All that dark green in the map above? That means flatbedders utilizing DAT load boards have been busy, the board showing a big imbalance nearly everywhere between the number of posted flatbed loads and the number of posted available trucks. What’s more: It’s been that way since winter and the ELD mandate‘s inception.
There are no signs of a slowdown, either. Last week, flatbed volumes surged another 10 percent, led by Houston, Cleveland and Fort Worth, Texas. The national average rate for April was a record high at $2.65 per mile.
Hot markets: Atlanta continues to set new records – outbound rates there have climbed 10 percent in the past month. The oil industry has also fueled Texas markets: Rates rose in Dallas and Fort Worth, while Houston held firm. Gains out of Las Vegas and Jacksonville, Fla., suggest that construction equipment and material are on the move.
Not so hot: Of all the major flatbed markets, Phoenix is the only one where the average outbound rate is still below $2 per mile. The average last week was $1.79.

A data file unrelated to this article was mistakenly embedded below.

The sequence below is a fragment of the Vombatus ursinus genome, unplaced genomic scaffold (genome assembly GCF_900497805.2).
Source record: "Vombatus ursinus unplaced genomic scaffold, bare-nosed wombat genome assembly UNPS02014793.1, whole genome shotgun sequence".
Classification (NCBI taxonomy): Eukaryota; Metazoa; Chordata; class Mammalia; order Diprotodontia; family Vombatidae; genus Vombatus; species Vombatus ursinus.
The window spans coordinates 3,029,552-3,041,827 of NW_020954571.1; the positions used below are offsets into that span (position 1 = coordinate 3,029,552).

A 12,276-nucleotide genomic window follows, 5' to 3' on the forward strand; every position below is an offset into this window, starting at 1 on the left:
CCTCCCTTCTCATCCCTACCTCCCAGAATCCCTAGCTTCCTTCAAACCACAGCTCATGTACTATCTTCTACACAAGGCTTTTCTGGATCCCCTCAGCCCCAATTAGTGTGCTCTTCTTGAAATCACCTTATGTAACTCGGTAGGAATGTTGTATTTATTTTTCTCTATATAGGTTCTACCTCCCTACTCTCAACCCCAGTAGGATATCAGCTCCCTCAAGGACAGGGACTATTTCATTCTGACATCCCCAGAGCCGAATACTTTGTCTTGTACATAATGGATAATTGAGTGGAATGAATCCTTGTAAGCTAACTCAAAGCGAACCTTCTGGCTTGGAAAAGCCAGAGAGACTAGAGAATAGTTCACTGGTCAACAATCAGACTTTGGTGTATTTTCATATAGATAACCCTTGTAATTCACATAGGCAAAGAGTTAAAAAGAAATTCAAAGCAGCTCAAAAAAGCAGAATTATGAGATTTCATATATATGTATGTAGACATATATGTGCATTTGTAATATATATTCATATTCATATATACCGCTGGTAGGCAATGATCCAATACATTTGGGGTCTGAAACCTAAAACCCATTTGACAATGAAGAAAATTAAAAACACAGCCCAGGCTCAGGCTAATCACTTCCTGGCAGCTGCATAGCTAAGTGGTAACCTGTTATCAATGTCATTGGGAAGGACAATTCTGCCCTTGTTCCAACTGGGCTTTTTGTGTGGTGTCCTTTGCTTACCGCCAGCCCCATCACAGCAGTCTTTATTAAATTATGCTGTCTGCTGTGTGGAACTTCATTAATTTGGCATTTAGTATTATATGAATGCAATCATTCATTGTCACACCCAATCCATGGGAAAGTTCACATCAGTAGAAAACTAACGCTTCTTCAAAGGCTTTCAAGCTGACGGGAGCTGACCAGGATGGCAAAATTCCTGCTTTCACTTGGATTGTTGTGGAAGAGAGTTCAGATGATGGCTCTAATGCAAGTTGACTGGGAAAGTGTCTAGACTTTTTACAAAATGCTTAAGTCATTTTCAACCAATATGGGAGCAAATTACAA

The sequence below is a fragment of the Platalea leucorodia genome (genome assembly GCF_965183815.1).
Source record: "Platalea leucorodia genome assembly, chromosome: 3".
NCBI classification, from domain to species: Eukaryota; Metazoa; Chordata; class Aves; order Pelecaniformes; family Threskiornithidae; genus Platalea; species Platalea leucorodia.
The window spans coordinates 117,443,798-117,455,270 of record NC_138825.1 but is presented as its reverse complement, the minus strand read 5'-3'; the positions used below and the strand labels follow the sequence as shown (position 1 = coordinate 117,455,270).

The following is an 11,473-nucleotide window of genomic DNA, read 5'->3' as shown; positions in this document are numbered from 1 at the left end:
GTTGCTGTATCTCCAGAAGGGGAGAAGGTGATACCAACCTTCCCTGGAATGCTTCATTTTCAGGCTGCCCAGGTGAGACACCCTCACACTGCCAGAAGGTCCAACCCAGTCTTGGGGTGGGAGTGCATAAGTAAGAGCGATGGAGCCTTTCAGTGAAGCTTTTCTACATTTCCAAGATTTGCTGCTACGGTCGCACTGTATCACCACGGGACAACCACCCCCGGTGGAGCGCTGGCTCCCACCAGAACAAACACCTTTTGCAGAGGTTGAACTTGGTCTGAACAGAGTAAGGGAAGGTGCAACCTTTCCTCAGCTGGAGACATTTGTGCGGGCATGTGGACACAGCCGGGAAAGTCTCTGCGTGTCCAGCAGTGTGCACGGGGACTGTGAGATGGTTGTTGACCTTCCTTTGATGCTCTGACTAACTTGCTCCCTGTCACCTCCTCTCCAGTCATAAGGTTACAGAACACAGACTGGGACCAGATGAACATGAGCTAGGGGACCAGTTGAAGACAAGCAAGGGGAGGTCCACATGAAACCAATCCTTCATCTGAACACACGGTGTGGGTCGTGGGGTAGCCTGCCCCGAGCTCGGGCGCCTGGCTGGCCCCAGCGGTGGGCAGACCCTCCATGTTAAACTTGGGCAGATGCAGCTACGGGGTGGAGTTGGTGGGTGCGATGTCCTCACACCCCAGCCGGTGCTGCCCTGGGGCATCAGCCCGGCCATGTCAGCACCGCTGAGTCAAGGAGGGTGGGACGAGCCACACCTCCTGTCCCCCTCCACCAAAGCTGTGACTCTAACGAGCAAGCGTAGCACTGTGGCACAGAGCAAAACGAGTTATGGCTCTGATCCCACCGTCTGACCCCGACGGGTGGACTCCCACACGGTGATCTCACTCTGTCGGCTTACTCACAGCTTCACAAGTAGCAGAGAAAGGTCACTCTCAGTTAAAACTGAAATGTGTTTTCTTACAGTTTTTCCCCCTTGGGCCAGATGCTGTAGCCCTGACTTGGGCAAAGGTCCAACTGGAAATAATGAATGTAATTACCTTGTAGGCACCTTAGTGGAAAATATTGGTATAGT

Van rates spiked in early April, but the national average was in a steady decline for the rest of the month. That doesn’t paint the complete picture, though. The monthly average ended up being $2.16 per mile, 2 cents higher than the March average. And while a majority of the top 100 van lanes had falling prices last week, that could be a temporary blip.
Volumes have been building, and there were strong gains in five of the top six van markets. That could start to chip away at some of the excess truckload capacity that’s been building in the spot market lately, which would in turn put pressure on rates to go up as we move deeper into May.
Hot markets: Los Angeles moved up to No. 2 for volumes behind Dallas. Pricing-wise, there weren’t a lot of big gains on the top lanes, though rates were generally higher than they were a month ago.
Not so hot: The good news is that the two lanes with the biggest declines still had very high rates. Allentown, Pa., to Richmond, Va., fell 31 cents to an average of $2.52 per mile, while Columbus, Ohio, to Buffalo, N.Y., was down 30 cents at $3.78.